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Thursday, March 7, 2013

My "Israelite Attitude"

Yesterday, I was happily doing my Bible study. It was about Psalm 106 and the children of Israel. I was learning about Moses and his reaction—his bad reaction—when he struck the rock at Meribah in the wilderness of Zin* instead of giving God the glory for the miracle of providing water. He was mad.

I have always felt a little sorry for Moses. He heard almost nothing but complaining and groaning the whole time he was leading this huge nation of people through the wilderness.

They wanted this.

They wanted that.

They blamed Moses, and they blamed Aaron.

They griped and complained and even wished for slavery again.

Is it any wonder that their leader got "in the flesh" and had a bad reaction?

But when a leader sins, everyone sees it.

When a leader takes the credit away from God, he wipes out his spiritual leadership in that moment.

That’s why God held him accountable and didn’t let him enter the Promised Land.

So very sad.

And then, God spoke to my heart.

I’m not usually a complainer, and I’m generally positive and upbeat. I think most people see me as joyful and content.

But yesterday, I griped and complained in my soul. I was discontented and had a rotten attitude. I was no different from the children of Israel. I didn’t like my circumstances, which to be honest could have been a lot worse. I was nasty inside.

Just like the Israelites.

Boom! God spoke to me through His Word. I realized I was looking at my circumstances and not at the Lord. I realized I was furnishing myself my own private pity party, which wasn’t exactly rejoicing in my blessings. I saw what I was . . .

I was there at the waters of Meribah. I was a squawker, too.

How easy it is to judge the Israelites for their rotten, complaining attitude and forget that, but for the grace of God, we are exactly the same. How easy it is to take our eyes off of the Lord and forget to give Him the glory for His greatness. Sometimes, we might even miss God’s perfect plan for us as a result.

I had to repent.


Change my focus and look for good.

My circumstances didn’t change, but my outlook did. I can rejoice, look at God’s goodness, and have a happy week.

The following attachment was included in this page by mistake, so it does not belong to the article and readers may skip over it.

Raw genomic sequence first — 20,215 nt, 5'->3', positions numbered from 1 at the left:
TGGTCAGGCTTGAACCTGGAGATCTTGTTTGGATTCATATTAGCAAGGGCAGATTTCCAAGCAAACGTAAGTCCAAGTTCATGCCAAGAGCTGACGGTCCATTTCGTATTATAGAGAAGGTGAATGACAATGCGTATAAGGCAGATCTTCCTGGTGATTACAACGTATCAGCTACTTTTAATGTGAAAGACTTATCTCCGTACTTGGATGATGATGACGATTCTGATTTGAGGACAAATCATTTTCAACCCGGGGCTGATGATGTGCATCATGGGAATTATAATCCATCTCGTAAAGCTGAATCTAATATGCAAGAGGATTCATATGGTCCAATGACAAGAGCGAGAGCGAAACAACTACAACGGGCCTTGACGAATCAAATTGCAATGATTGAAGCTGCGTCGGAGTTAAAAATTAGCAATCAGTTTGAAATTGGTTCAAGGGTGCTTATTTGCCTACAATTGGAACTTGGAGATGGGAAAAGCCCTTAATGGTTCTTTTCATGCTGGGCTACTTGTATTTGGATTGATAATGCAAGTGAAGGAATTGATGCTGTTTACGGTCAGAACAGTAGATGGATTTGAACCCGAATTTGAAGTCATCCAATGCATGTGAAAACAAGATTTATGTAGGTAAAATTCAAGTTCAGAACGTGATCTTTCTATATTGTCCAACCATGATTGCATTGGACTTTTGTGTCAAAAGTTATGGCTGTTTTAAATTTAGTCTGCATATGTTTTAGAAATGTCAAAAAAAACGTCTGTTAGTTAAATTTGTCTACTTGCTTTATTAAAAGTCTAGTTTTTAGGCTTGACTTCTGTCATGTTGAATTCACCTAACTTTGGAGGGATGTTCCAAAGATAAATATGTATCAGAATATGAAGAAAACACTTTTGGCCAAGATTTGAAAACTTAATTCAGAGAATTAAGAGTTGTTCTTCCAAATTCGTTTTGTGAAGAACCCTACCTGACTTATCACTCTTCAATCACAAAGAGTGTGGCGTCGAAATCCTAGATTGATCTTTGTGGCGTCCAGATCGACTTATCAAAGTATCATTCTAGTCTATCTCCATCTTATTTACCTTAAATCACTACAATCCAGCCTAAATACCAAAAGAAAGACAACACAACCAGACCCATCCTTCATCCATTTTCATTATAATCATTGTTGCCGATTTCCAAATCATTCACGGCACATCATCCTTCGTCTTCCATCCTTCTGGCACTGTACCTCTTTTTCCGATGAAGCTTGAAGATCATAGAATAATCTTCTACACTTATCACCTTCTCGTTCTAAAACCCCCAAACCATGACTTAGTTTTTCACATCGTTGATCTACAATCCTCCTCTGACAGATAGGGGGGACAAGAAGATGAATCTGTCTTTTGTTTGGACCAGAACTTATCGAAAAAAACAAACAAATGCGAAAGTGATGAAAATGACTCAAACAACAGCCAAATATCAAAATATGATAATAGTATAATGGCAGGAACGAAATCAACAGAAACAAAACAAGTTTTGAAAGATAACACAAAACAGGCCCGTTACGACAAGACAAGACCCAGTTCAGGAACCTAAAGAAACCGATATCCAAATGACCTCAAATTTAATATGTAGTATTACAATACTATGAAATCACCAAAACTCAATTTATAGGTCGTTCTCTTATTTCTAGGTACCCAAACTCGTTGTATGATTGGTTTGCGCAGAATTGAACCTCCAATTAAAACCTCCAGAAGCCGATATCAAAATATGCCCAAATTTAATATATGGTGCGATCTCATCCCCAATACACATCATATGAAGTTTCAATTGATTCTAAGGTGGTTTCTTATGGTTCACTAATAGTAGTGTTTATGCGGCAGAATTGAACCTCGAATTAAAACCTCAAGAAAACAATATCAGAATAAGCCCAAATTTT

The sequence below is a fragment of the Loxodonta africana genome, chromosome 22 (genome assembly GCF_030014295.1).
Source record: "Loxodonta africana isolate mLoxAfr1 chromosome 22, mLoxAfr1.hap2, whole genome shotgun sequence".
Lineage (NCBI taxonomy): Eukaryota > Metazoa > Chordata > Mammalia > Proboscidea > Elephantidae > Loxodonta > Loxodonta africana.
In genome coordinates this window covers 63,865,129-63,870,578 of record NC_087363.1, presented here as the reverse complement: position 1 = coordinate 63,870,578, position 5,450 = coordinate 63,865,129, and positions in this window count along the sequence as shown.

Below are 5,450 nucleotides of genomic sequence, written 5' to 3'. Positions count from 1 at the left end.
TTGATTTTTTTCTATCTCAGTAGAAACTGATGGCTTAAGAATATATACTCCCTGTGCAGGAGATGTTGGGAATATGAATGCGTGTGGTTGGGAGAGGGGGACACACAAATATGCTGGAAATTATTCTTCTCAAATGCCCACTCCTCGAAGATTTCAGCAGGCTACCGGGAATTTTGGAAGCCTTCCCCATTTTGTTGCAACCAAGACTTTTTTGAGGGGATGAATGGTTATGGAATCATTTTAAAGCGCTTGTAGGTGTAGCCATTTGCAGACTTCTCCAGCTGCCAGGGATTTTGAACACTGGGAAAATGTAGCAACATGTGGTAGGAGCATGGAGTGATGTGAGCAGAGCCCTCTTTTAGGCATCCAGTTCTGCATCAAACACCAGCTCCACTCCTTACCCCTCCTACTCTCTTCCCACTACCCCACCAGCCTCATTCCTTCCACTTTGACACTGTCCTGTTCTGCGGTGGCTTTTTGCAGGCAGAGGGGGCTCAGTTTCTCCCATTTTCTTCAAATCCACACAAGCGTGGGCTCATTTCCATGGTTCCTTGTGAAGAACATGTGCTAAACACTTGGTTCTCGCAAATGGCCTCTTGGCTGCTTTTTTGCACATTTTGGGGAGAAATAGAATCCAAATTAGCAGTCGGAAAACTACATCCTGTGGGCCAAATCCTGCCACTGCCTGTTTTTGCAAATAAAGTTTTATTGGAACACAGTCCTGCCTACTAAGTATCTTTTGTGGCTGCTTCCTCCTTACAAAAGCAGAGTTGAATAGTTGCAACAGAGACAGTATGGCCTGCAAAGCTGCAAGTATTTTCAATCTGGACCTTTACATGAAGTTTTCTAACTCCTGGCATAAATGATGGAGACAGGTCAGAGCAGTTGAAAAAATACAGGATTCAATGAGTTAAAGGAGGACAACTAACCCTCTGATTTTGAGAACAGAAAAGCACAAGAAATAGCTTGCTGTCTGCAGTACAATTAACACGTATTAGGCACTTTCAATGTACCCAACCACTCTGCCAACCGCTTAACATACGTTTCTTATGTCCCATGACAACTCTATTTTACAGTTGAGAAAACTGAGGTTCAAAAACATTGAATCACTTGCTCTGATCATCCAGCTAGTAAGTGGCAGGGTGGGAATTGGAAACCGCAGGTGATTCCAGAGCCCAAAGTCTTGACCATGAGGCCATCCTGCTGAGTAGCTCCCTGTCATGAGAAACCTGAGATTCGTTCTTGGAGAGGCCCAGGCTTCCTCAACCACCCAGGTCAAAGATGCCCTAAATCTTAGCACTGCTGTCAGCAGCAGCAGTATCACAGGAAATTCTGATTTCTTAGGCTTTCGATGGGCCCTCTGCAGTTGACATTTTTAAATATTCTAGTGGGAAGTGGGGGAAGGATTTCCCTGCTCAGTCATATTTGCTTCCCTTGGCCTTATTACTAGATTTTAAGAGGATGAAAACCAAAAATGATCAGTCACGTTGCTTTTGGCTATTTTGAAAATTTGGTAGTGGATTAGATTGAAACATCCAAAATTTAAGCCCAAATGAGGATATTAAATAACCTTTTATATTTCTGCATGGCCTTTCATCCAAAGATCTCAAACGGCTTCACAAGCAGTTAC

How about you? Do you ever have an “Israelite attitude”? How have you dealt with it? Feel free to leave a comment.

(*This story can be found in Numbers 20:2-13.)


  1. It's strange how often this is coming up in my reading this week! Maybe because it's something I need to pay more attention to....

    A blog friend was struggling with what she saw as God's harsh treatment of the Israelites in the wilderness, when she thought complaining was not something specified in the law as a sin. The next day in The Quiet Place by Nancy Leigh DeMoss, she wrote from I Corinthians 10:1-11, where complaining is listed right along idolatry and fornication as sins. I was able to share with that with this friend, plus the thought that in this passage God is seen as fully justified in His response, and that He hadn't zapped them right off the bat but had "put up with" their complaining for a long time. And complaining can probably be found in the law as part of "Thou shalt not covet" -- if we're discontent with our circumstances, we're coveting other circumstances.

    It's all too easy to have that attitude, and yet we have so much and so little reason to complain.

    1. Oh yes . . . too easy!

      Love that book, The Quiet Place. It's one of my favorites. It is so practical!

      Thank you for commenting, Barbara.

  2. Si muchas, hace unos años era casi diaria mente, ahora procuro estar mas centrada en ver las señales de Dios en mi vida diaria. Y les puedo asegurar que se vive mejor, centrando su vida en el Señor.

    1. Yes, much better to live focused on our Savior! Thank you for your comment, Tere.


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